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James Delingpole

Global scepticism

Great news, guys. Thanks to Live Earth (BBC1 and BBC2, most of last Saturday), recycling is up by almost 6,000 per cent, the icecaps are regenerating, Kilimanjaro has got its snow back and polar bear experts are reporting that the latest batch of cubs are whiter, cuter and fluffier than at any time since records

People power | 14 July 2007

If this column has any overarching theme, it’s that critics know nothing and shouldn’t be trusted. (Which obviously applies to me as much as to anyone.) But this intransigent suspicion of mine does create difficulties. In the never-ending search for the next fantastic record I didn’t know existed, I will look anywhere and consult anyone

Blood wedding

Theatre people know why America invaded Iraq. To secure the West’s supply of angry plays. Here’s the latest, Baghdad Wedding, which opens with a US pilot mistaking a nuptial party for a column of enemy tanks and — whoopsidaisy — opening fire. Bride and groom are wiped out. Their relatives go into mourning. Then the

Blunt edges

I’m not quite sure which of the political weeklies has been the inspiration for His Master’s Voice, the new comedy series on Radio Four (Wednesdays) set in the offices of a true blue magazine, but I can assure you that life at The Blue Touch bears little resemblance to The Spectator. No one at Blue

Danger, baddie, magic…

Don’t care about Harry Potter. Don’t care about the children who love him. Don’t care about the middle-aged weirdos who read the books on the Tube. (Some muggles are too dumb for shame, even.) Don’t care about J.K. Rowling, although I will ask this about her: why does she always look so miserable? If you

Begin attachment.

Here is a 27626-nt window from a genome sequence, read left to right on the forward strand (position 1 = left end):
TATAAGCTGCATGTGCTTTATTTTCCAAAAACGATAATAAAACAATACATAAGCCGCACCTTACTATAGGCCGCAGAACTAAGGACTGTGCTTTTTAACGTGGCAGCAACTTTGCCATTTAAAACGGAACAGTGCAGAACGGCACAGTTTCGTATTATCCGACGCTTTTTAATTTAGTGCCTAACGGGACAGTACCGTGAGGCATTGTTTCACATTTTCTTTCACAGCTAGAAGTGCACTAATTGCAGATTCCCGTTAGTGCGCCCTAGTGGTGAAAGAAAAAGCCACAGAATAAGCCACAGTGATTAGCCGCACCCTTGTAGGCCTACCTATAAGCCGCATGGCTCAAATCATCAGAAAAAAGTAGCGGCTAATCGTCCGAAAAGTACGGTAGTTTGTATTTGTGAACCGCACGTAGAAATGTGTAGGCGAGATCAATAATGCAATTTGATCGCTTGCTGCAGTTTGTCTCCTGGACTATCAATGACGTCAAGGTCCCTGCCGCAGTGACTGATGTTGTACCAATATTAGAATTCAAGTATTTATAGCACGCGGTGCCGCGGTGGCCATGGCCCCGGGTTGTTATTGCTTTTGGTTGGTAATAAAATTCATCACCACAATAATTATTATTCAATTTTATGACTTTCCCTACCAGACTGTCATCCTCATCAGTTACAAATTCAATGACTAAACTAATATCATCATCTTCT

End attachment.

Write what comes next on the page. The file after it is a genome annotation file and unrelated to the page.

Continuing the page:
Musical nonsense

My first visit to the made-over Royal Festival Hall was to see a semi-staged production of Sondheim’s Sweeney Todd. It wasn’t an artistic success, as could be judged from the extravagantly genial response of the audience, roaring with laughter that had no trace of nervousness, and applauding one number after another. Sweeney is a failure

Out of this world | 14 July 2007

Masquerade: the work of James Ensor (1860–1949) It’s hard to imagine a more unlikely place for a James Ensor exhibition than the Lady Lever Art Gallery in Port Sunlight, the squeaky-clean temple to Edwardian taste in art founded by Viscount Leverhulme on the profits of soap. Among the fragrant creations of Millais, Holman Hunt, Burne-Jones,

Serious matters

‘Heath Robinson’s Helpful Solutions’ and ‘Metavisual Tachiste Abstract’ I went with high hopes to the Cartoon Museum. Actually, I think the appellation ‘museum’ rather grand for a couple of rooms off a back street in Bloomsbury, particularly when the real thing — the British Museum — is just round the corner. Still, I can applaud

More of everything

Peter Phillips on Nicholas Kenyon’s Proms swansong and a lost masterpiece Nicholas Kenyon’s swansong at the Proms this summer is surely the most elaborately complicated, one might say contrapuntally conceived, series of concerts ever staged. Just reading the blurb makes one’s head spin — so many themes, so many anniversaries, so many reasons for paying